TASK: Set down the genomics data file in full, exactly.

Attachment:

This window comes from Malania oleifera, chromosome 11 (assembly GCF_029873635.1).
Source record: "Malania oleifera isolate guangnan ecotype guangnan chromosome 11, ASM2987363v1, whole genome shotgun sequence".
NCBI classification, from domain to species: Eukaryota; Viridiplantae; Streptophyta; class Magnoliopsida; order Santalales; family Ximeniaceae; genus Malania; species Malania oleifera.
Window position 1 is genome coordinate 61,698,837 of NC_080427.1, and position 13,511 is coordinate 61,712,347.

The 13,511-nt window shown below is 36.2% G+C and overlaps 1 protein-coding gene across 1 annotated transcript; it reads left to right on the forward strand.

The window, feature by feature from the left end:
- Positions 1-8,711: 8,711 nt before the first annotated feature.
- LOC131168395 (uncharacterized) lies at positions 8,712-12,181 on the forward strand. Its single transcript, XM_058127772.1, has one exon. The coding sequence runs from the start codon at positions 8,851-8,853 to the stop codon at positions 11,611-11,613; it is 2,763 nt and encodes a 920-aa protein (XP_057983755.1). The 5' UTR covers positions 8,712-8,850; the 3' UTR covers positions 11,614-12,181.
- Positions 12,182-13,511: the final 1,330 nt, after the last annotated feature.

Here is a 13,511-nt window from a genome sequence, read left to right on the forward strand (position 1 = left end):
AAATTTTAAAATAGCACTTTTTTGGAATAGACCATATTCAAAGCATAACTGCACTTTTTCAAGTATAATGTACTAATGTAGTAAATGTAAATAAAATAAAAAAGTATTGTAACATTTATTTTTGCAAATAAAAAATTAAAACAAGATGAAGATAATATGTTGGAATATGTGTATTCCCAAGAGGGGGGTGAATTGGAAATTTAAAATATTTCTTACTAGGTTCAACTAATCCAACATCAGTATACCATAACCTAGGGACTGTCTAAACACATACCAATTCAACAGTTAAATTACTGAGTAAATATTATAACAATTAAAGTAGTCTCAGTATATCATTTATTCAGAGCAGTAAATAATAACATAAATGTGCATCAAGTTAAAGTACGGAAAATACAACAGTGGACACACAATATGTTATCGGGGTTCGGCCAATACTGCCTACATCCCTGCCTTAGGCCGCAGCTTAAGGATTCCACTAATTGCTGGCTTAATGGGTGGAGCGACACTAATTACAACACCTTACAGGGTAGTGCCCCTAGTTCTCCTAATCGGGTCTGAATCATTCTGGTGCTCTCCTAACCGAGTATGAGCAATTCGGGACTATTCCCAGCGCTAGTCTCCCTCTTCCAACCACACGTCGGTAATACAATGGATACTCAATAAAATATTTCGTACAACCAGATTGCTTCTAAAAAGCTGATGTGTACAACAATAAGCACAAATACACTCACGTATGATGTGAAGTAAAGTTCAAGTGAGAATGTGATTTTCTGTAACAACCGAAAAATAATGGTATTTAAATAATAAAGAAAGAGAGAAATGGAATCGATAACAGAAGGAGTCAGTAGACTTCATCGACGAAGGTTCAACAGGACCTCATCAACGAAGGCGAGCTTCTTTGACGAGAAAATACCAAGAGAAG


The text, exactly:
This window comes from Malania oleifera, chromosome 11 (assembly GCF_029873635.1).
Source record: "Malania oleifera isolate guangnan ecotype guangnan chromosome 11, ASM2987363v1, whole genome shotgun sequence".
NCBI classification, from domain to species: Eukaryota; Viridiplantae; Streptophyta; class Magnoliopsida; order Santalales; family Ximeniaceae; genus Malania; species Malania oleifera.
Window position 1 is genome coordinate 61,698,837 of NC_080427.1, and position 13,511 is coordinate 61,712,347.

The 13,511-nt window shown below is 36.2% G+C and overlaps 1 protein-coding gene across 1 annotated transcript; it reads left to right on the forward strand.

The window, feature by feature from the left end:
- Positions 1-8,711: 8,711 nt before the first annotated feature.
- LOC131168395 (uncharacterized) lies at positions 8,712-12,181 on the forward strand. Its single transcript, XM_058127772.1, has one exon. The coding sequence runs from the start codon at positions 8,851-8,853 to the stop codon at positions 11,611-11,613; it is 2,763 nt and encodes a 920-aa protein (XP_057983755.1). The 5' UTR covers positions 8,712-8,850; the 3' UTR covers positions 11,614-12,181.
- Positions 12,182-13,511: the final 1,330 nt, after the last annotated feature.

Here is a 13,511-nt window from a genome sequence, read left to right on the forward strand (position 1 = left end):
AAATTTTAAAATAGCACTTTTTTGGAATAGACCATATTCAAAGCATAACTGCACTTTTTCAAGTATAATGTACTAATGTAGTAAATGTAAATAAAATAAAAAAGTATTGTAACATTTATTTTTGCAAATAAAAAATTAAAACAAGATGAAGATAATATGTTGGAATATGTGTATTCCCAAGAGGGGGGTGAATTGGAAATTTAAAATATTTCTTACTAGGTTCAACTAATCCAACATCAGTATACCATAACCTAGGGACTGTCTAAACACATACCAATTCAACAGTTAAATTACTGAGTAAATATTATAACAATTAAAGTAGTCTCAGTATATCATTTATTCAGAGCAGTAAATAATAACATAAATGTGCATCAAGTTAAAGTACGGAAAATACAACAGTGGACACACAATATGTTATCGGGGTTCGGCCAATACTGCCTACATCCCTGCCTTAGGCCGCAGCTTAAGGATTCCACTAATTGCTGGCTTAATGGGTGGAGCGACACTAATTACAACACCTTACAGGGTAGTGCCCCTAGTTCTCCTAATCGGGTCTGAATCATTCTGGTGCTCTCCTAACCGAGTATGAGCAATTCGGGACTATTCCCAGCGCTAGTCTCCCTCTTCCAACCACACGTCGGTAATACAATGGATACTCAATAAAATATTTCGTACAACCAGATTGCTTCTAAAAAGCTGATGTGTACAACAATAAGCACAAATACACTCACGTATGATGTGAAGTAAAGTTCAAGTGAGAATGTGATTTTCTGTAACAACCGAAAAATAATGGTATTTAAATAATAAAGAAAGAGAGAAATGGAATCGATAACAGAAGGAGTCAGTAGACTTCATCGACGAAGGTTCAACAGGACCTCATCAACGAAGGCGAGCTTCTTTGACGAGAAAATACCAAGAGAAG